Reactive solute transport in acidic streams

Water, Air, & Soil Pollution
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Abstract

Spatial and temporal profiles of Ph and concentrations of toxic metals in streams affected by acid mine drainage are the result of the interplay of physical and biogeochemical processes. This paper describes a reactive solute transport model that provides a physically and thermodynamically quantitative interpretation of these profiles. The model combines a transport module that includes advection-dispersion and transient storage with a geochemical speciation module based on MINTEQA2. Input to the model includes stream hydrologic properties derived from tracer-dilution experiments, headwater and lateral inflow concentrations analyzed in field samples, and a thermodynamic database. Simulations reproduced the general features of steady-state patterns of observed pH and concentrations of aluminum and sulfate in St. Kevin Gulch, an acid mine drainage stream near Leadville, Colorado. These patterns were altered temporarily by injection of sodium carbonate into the stream. A transient simulation reproduced the observed effects of the base injection.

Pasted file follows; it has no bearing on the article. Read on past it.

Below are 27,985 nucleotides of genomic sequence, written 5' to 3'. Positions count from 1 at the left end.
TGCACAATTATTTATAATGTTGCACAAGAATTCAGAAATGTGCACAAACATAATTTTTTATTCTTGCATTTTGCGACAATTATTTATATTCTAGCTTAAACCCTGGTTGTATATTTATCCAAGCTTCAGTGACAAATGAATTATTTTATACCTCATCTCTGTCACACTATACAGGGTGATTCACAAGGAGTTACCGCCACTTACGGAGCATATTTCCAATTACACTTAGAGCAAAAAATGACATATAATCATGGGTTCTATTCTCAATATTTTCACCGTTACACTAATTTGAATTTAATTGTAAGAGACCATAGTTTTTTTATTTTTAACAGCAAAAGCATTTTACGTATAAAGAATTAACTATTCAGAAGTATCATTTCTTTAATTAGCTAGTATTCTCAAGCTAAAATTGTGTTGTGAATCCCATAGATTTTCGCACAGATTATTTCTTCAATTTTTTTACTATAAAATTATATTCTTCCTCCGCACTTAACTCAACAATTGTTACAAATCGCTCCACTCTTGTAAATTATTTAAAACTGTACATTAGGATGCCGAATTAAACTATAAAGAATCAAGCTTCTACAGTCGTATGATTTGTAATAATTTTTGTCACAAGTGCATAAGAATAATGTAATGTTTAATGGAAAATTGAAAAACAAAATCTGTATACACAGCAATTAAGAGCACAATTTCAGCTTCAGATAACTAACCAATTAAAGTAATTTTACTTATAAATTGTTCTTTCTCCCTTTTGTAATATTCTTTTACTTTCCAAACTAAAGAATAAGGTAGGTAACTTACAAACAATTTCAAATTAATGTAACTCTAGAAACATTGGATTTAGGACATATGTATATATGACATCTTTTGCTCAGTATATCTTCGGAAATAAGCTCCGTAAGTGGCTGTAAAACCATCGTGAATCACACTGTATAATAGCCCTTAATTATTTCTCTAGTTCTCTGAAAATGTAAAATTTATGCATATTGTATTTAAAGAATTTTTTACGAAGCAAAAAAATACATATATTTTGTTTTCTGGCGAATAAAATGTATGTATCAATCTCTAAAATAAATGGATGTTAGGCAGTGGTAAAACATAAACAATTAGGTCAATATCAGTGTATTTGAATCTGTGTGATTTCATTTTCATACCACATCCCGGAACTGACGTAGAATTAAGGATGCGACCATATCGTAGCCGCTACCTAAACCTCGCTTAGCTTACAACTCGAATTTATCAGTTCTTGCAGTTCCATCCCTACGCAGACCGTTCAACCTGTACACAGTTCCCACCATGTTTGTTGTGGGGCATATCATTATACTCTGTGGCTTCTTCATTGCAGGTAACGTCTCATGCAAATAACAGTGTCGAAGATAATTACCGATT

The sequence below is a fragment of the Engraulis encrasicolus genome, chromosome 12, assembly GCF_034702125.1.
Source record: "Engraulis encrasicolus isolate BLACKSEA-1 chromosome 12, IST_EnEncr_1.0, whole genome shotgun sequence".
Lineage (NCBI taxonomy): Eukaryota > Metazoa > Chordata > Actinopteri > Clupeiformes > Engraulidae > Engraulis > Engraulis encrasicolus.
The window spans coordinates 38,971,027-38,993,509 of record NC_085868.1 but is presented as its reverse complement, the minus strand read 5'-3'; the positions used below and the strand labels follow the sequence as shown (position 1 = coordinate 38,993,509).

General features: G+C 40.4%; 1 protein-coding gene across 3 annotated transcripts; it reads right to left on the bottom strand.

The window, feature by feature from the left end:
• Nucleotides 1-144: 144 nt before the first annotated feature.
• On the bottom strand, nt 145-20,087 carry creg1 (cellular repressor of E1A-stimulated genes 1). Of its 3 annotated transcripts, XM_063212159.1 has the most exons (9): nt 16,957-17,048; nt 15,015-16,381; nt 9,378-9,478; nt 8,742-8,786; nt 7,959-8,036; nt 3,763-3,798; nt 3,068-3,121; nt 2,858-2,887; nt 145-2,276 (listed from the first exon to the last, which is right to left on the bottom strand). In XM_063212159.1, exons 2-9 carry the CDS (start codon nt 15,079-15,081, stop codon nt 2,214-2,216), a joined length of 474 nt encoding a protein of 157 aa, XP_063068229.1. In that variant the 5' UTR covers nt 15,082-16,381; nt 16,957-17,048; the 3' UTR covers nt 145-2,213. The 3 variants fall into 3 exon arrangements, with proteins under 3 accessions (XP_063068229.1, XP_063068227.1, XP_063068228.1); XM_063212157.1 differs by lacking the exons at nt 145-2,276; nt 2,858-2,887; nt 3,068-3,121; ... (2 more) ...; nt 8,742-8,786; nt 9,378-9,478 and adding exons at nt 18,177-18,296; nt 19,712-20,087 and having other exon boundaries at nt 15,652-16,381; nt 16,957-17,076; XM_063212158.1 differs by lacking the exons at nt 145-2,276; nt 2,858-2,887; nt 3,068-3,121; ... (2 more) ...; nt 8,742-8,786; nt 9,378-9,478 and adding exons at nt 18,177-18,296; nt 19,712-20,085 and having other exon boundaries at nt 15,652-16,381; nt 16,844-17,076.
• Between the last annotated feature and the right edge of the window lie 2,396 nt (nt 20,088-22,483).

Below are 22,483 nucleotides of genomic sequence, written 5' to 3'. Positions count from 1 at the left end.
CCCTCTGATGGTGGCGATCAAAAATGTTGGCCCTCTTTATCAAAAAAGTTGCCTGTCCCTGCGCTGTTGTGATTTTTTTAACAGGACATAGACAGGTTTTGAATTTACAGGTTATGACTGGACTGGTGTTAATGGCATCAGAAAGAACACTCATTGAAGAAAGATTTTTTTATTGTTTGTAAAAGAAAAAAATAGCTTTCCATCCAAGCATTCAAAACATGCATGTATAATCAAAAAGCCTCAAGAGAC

Additional publication details

Publication type Article
Publication Subtype Journal Article
Title Reactive solute transport in acidic streams
Series title Water, Air, & Soil Pollution
DOI 10.1007/BF00619281
Volume 90
Issue 1-2
Year Published 1996
Language English
Publisher Kluwer Academic Publishers
Contributing office(s) Toxic Substances Hydrology Program
Description 10 p.
First page 195
Last page 204